This road north of Weiser is dead center in the eclipse path of the totality, its also on the Chandler ranch

Eclipse County Prepares for Worst

Weiser—As the eclipse nears, Washington County officials are bracing for the crush of people expected to gather under the path of eclipse totality. 

Next Monday the population of the county could triple and  beside that, their biggest fear is wildfire.

“The main thing we’re concerned with is the fire danger and our ability to fight fires. We worry about law enforcement and Emergency Medical Services to meet the needs of people. This is a hard thing to prepare for because we don't know whats going to happen,” said Washington County Commissioner Kirk Chandler.

Chandler says his office could see as many as a 100,000 visitors, another study predicted just 10-thousand. Nonetheless, Chandler says just 10-15-thousand visitors could grid lock tiny Washington County. One study shows that Weiser is the closest eclipse location in the path of totality for the 38-million people living in nearby metro areas Seattle, Portland, San Francisco and Los Angeles.

“It’s frustrating because we don't have any idea how many people, we hear of new groups and more people everyday and we have to plan for that, we hope this week when people start showing up that we can get an idea and plan accordingly,” said Chandler.

After record snowfall and precipitation this spring, tall grass in Washington County is at record levels and in some places is over a foot high. Ranchers met with Commissioners last week. Some wanted to close roads to keep people from touching off wildfires on the range.

“We’ve considered that but most of those road access public lands and it would put the County at a huge liability to close off public lands. The Sheriff is meeting with the Bureau of Land Management and the US Forest Service. The Forest Service is not closing any of their roads, we know people are getting maps and they intend to go there,” said Chandler.

Chandler says in Washington County landowners can post no trespassing signs on their land and protect it, but for the most part roads will be open as usual. Rancher, next door neighbor and son, Cody Chandler says his land is at ground zero. It is touted as the most optimal spot in the Pacific Northwest to view the eclipse.

“My biggest concern is the fact that ground on both sides of the road have fuel loads more than a foot high. This is where we graze our cattle, especially in the fall. A lot of this feed will get us through the middle of winter and there is a lot of fuel for fire. All it takes is a single car pulling off the road with a hot muffler touching off a range fire. I think if it happens, it would be just about unstoppable,” said Cody Chandler.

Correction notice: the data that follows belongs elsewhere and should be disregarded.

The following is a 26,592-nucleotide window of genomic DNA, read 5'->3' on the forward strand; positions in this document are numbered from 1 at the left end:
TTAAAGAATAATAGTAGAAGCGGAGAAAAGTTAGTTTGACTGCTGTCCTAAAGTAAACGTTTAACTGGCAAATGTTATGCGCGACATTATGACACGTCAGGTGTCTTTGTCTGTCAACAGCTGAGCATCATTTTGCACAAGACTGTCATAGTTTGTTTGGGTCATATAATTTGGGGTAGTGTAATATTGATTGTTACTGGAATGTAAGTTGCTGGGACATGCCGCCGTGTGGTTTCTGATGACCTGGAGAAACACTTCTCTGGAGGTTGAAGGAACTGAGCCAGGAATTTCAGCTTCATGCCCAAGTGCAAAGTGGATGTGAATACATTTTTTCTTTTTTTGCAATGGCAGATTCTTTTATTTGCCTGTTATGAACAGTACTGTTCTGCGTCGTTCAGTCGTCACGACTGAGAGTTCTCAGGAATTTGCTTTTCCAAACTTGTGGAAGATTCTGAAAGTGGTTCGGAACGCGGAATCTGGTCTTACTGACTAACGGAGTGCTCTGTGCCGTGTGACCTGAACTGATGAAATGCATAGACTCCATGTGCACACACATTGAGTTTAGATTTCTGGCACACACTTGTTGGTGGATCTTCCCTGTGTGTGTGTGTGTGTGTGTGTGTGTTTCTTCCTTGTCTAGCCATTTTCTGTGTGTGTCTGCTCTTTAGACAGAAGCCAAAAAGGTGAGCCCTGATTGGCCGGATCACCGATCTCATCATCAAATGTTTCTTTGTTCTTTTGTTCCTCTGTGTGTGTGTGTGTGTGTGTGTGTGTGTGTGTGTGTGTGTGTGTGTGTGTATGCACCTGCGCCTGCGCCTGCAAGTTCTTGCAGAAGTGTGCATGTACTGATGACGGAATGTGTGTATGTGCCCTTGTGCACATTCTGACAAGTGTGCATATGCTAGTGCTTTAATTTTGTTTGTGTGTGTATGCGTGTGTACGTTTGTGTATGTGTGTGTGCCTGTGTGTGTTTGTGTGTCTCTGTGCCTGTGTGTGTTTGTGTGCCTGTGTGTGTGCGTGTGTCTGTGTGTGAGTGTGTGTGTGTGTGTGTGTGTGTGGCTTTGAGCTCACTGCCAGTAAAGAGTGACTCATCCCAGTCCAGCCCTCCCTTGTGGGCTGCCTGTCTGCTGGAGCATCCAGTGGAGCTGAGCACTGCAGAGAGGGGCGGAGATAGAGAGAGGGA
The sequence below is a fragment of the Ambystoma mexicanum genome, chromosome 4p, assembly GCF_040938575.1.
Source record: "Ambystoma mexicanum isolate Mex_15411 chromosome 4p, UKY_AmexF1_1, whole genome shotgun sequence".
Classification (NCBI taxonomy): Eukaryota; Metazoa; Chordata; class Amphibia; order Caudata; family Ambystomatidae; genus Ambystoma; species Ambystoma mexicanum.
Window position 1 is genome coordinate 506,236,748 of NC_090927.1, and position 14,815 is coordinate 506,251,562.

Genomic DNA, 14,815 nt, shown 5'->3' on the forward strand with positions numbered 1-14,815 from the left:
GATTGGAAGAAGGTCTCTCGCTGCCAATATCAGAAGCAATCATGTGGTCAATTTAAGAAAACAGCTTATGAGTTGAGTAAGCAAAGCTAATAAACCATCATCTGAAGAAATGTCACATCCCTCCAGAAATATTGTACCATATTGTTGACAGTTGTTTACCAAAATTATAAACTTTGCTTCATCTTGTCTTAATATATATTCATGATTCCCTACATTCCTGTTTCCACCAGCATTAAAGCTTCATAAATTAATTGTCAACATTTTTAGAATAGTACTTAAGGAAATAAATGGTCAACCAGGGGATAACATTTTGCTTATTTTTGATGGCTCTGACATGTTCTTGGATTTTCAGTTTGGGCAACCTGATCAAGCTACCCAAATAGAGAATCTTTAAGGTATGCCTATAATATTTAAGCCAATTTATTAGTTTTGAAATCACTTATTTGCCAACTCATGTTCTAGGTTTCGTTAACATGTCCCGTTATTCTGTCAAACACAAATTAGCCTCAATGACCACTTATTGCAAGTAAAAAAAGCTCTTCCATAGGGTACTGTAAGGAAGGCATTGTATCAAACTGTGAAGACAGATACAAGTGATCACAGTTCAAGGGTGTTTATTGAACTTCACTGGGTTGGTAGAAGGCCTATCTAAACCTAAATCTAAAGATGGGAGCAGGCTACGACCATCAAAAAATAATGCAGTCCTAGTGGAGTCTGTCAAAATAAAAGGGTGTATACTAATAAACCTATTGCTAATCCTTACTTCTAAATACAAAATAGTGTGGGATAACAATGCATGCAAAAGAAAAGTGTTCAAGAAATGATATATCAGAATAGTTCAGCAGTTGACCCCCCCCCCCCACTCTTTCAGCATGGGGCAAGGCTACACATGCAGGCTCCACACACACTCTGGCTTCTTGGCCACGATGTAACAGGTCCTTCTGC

Chandler urges motorists to stay on the roadside and do not drive off gravel shoulder. If you see tall grass, don’t drive into it. 

“Keep hot exhaust pipes and anything that can ignite wildfire away from the tall grass. We will have visitors that have never been around brown grass. A cigarette butt or anything like that could ignite this grass in an instant and it’s our worst fear,” added Chandler.

Commissioner Chandler says his ranch is bordered by two county roads and says he's been burned out in the past because of careless motorists. With all the threats at home and in the county they’re taking no chances next week.

“We’re setting up an Incident Command Center that starts this Friday. We’ll set up HAM radios in case the cell towers get over loaded and we’ll be in touch with the Idaho Command Center. We declared a disaster in our county due to the eclipse way back on the 19th of June just as a precaution,” said Kirk Chandler.

Washington County suffered through a four-month disaster when buildings started collapsing under the weight of deep snow starting last January. The County had 228 buildings collapse and it took out $2.4 million dollars in County assessed value. Their command center operated all winter from the snow and into June with spring flooding.

“We have an idea of what to do, but a fire is much more complex for the Country.”

Monday, August 14, 2017

USDA Supply and Demand Estimates report

USDA says Wheat, Corn yields up this year



Washington-Farmers hoping for a good crop report last Thursday had their hopes dashed by the USDA’s predictions of strong wheat and corn yields. So much that the report dropped the futures market on the Chicago Board of Trade.

“This is a pretty big shock to the market,” said John Newton, the director for market intelligence at the American Farm Bureau Federation.

Market watchers expected the new forecasts in USDA’s monthly World Agricultural Supply and Demand Estimates report to push yield estimates down for both crops, Newton said, but it was the opposite.

The new USDA report – the forecast for this year’s corn, soybeans, wheat and cotton – is predicting the average corn yield at 169.5 bushels per acre. That slightly below the August prediction, but up sharply from market expectations of about 166 bushels, Newton said.